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Punctuation

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Punctuation

  1. 1. Punctuation Lengua Inglesa I Universidad Nacional de La Pampa Facultad de Ciencias Humanas Dpto. de Lenguas Extranjeras
  2. 2. The Period (.) (known as FULL STOP in British English) <ul><li>It is used to indicate the natural pause in speaking; the end of a balanced, </li></ul><ul><li>well constructed and sentence. </li></ul><ul><li>It is used: </li></ul><ul><li>At the end of declarative sentences. E.g.: She went to Italy in 2004. “Hello.” </li></ul><ul><li>At the end of an indirect question. E.g.: He asked me to help him. </li></ul><ul><li>At the end of imperative sentences. E.g.: “Stop.” </li></ul><ul><li>After abbreviations. E.g.: I have PE lessons from 4 p.m. to 5 p.m. </li></ul><ul><li>NOTE : Dr and Mr and Mrs and Ms, and most abbreviations taken from the first capital letters such as MA, PhD, CNN do not take a full stop. </li></ul>
  3. 3. The Colon (:) <ul><li>Its main use is to tell the reader to “look for what comes next.” It is followed by </li></ul><ul><li>followed by two blank typed spaces. </li></ul><ul><li>It is used: </li></ul><ul><li>To separate two sentences of which the second explains more fully the </li></ul><ul><li>meaning of the first. It often means the same as “that is to say”. </li></ul><ul><li>E.g.: Richard’s work is unsatisfactory: his answers are thoughtless, his spelling is careless, and his writing is bad. </li></ul><ul><li>It may also take the place of a conjunction introducing a clause of reason. </li></ul><ul><li>E.g.: Thompson isn’t going to join our firm: we couldn’t offer him a big enough salary. </li></ul><ul><li>(: = because) </li></ul><ul><li>To introduce a number of items in a list. Eg: The exchange students came </li></ul><ul><li>from many countries: Thailand, Japan, Spain, Italy and Mexico. </li></ul><ul><li>NOTE : Do not use a colon if the list immediately follows a verb or a preposition. </li></ul><ul><li>To introduce a quotation. Eg: Shakespeare said: “Neither a borrower nor a lender be.” </li></ul>
  4. 4. The Semi-Colon (;) <ul><li>The uses of the semicolon are more related to the use of the comma than to the </li></ul><ul><li>use of the colon. The semicolon is followed by one blank space. </li></ul><ul><li>It is used: </li></ul><ul><li>To connect two independent clauses not joined by and, but, or, not, for, yet . </li></ul><ul><li>(Independent clauses have subject and verbs). </li></ul><ul><li>E.g.: We presented her eight choices; she rejected them all. We presented her eight choices and she rejected them all. </li></ul><ul><li>To connect independent clauses when there are commas within either clause. </li></ul><ul><li>This makes it easier for the reader to know where the clauses begin and end, and, </li></ul><ul><li>therefore, easier to read the material. </li></ul><ul><li>E.g.: It was a beautiful day; however, I was too tired to go out. </li></ul>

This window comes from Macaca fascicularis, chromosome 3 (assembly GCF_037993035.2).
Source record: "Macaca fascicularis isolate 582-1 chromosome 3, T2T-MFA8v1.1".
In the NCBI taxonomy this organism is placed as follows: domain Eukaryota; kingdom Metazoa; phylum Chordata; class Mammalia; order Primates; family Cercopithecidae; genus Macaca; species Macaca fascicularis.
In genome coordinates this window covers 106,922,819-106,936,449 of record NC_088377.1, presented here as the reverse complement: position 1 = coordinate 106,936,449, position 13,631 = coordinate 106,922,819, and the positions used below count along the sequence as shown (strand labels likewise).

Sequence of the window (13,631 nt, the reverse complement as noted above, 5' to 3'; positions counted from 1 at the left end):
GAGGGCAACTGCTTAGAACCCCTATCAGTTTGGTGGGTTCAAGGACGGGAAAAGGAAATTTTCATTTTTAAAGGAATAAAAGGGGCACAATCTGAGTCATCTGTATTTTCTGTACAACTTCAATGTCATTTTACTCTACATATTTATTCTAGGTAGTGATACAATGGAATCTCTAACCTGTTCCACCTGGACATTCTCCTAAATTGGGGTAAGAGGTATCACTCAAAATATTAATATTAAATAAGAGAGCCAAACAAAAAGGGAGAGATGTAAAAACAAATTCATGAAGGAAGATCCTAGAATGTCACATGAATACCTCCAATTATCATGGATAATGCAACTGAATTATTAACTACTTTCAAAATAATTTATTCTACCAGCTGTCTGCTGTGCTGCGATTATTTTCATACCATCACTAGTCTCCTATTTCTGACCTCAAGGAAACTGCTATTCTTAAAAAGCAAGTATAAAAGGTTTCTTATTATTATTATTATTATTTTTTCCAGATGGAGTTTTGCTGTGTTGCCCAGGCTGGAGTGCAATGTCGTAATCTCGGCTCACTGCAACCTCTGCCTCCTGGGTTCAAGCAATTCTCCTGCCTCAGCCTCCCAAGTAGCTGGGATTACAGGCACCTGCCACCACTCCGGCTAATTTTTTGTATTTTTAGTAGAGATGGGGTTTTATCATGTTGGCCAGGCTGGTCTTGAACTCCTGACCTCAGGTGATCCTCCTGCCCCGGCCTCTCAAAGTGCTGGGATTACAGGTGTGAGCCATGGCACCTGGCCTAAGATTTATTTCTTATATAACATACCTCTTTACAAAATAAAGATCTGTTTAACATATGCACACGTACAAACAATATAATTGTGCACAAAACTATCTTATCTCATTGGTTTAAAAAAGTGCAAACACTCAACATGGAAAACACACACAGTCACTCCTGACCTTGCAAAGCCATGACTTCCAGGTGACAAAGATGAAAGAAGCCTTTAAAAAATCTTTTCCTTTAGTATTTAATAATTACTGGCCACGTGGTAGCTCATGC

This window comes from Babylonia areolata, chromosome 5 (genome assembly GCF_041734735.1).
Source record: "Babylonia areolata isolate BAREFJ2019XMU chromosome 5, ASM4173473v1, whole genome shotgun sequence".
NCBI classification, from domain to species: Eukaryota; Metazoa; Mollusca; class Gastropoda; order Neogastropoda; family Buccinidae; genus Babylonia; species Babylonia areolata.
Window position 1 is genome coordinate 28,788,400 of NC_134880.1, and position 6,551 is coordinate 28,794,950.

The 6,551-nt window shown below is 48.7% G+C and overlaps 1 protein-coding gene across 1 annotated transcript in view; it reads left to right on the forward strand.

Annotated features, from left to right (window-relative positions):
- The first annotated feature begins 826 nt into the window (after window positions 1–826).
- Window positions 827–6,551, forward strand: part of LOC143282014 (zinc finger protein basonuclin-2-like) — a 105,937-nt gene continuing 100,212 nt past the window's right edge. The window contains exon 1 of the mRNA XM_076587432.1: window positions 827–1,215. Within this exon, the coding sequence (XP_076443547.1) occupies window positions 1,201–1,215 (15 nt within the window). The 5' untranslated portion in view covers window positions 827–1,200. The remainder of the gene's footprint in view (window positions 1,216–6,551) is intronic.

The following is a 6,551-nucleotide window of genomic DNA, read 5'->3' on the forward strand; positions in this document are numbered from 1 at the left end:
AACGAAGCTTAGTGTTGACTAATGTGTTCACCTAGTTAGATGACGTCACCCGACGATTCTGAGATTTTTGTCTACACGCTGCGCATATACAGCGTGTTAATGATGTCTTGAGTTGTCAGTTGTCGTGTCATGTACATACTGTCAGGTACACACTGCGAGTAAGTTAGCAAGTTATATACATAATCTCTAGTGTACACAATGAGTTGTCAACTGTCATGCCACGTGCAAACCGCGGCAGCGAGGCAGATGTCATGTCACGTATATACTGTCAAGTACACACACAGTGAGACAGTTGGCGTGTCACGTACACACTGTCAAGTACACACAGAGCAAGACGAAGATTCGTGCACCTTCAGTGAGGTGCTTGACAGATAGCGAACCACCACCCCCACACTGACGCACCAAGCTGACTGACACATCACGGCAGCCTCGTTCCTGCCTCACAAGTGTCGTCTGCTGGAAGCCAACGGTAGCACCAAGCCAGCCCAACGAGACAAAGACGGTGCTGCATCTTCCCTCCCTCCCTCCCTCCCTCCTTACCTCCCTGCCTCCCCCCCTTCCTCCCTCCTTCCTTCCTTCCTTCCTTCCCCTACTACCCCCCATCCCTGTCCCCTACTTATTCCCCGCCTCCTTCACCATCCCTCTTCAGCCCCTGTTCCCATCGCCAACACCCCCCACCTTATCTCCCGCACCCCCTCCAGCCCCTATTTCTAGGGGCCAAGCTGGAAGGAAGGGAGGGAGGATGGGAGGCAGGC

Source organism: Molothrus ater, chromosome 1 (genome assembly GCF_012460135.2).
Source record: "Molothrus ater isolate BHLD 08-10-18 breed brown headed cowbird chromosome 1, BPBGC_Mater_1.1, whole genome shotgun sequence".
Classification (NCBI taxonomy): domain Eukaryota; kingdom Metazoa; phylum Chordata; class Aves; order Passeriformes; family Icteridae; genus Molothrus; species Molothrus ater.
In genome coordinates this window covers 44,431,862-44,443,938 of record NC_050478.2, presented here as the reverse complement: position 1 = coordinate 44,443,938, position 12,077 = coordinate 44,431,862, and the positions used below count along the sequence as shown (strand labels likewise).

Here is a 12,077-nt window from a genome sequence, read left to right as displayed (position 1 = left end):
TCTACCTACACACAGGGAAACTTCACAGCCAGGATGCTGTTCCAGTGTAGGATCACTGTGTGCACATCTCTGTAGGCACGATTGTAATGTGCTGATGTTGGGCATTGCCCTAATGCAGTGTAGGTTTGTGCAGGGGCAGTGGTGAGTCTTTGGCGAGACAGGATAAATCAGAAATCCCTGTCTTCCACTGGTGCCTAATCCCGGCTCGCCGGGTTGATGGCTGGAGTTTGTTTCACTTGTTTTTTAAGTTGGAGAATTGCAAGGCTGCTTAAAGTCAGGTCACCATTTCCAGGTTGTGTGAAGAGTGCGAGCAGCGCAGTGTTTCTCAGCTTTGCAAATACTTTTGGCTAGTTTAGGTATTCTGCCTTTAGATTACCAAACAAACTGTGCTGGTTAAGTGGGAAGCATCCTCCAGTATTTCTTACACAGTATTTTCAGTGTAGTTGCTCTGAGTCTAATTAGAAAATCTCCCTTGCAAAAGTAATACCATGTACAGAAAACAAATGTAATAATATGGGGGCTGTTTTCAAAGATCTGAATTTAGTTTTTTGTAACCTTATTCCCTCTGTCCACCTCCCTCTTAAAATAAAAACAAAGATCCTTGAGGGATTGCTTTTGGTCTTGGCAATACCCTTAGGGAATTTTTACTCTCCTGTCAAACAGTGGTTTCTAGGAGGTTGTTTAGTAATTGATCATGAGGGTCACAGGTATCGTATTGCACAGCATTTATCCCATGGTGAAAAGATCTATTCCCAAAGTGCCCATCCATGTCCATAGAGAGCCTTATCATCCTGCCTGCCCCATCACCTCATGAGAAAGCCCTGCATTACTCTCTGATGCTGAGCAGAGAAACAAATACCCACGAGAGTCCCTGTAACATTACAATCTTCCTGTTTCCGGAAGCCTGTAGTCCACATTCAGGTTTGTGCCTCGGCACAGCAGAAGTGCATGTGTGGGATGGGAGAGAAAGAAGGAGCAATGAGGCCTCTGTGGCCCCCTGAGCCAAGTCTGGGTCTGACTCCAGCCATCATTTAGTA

5. 5. <ul><li>Also with words like therefore, nevertheless, besides, also, furthermore, </li></ul><ul><li>accordingly, moreover, thus, otherwise . </li></ul><ul><li>E.g.: He has passed all his examinations; consequently, we must award him a degree. </li></ul><ul><li>To connect items in a series when the items contain commas. Again, it is a </li></ul><ul><li>matter of ease of reading. </li></ul><ul><li>E.g.: We visited Waterbury, Connecticut; Chattanooga, Tennessee; El Paso, Texas; and Kansas City, Kansas. </li></ul><ul><li>NOTE : Do not use it after salutation in a letter, between independent and </li></ul><ul><li>dependent clause, or before a direct quotation. </li></ul>
  6. 6. The Comma (,) <ul><li>The comma is the most frequently used punctuation mark and many uses. </li></ul><ul><li>It is used: </li></ul><ul><li>To record a list of things. </li></ul><ul><li>E.g.: At the party we had cakes, ices, jellies, and lemonade. </li></ul><ul><li>To separate co-ordinate adjectives modifying the same noun. </li></ul><ul><li>E.g.: She has mischievous, laughing brown eyes. </li></ul><ul><li>To mark off direct speech. E.g.: “Tell me,” I said, “how you know all that.” </li></ul><ul><li>To mark off sentences or clauses where the pause is needed. This is </li></ul><ul><li>almost always the case when an adverb clause precedes a principal one. </li></ul><ul><li>E.g.: Although it was foggy, we played the match. </li></ul><ul><li>To set off a question at the end of a statement. </li></ul><ul><li>E.g.: You’re coming, aren’t you? </li></ul><ul><li>To mark off words used in addressing a person. </li></ul><ul><li>E.g.: George, I hope you and Mary can come to the party. </li></ul>
  7. 7. <ul><li>To mark off words or phrases like therefore , however ( not used when it means “it </li></ul><ul><li>doesn’t matter”: However hard he tries, he won’t succeed. ) of course , for instance . </li></ul><ul><li>E.g.: You know, of course, the way to Paris. </li></ul><ul><li>To mark off phrases containing a participle when a pause is required in reading. </li></ul><ul><li>E.g.: George, seeing his brother was hurt, ran to help him. </li></ul><ul><li>To set off non-restrictive phrases or clauses form the rest of the sentence. A non- </li></ul><ul><li>restrictive clause or phrase is one not essential to the meaning of the sentence. </li></ul><ul><li>E.g.: My gun, which is now on the mantelpiece, has not been used for years. </li></ul><ul><li>In dates, parts of address, geographical expressions. </li></ul><ul><li>After words of direct address. E.g.: Yes, … . No, … . </li></ul><ul><li>NOTE : Do not use comma: </li></ul><ul><li>Between subject and verb, verb and complement, preposition and object, noun and adjective. </li></ul><ul><li>Before the first member in a series. </li></ul><ul><li>After the last member in a series. </li></ul><ul><li>To set off restrictive modifiers. </li></ul>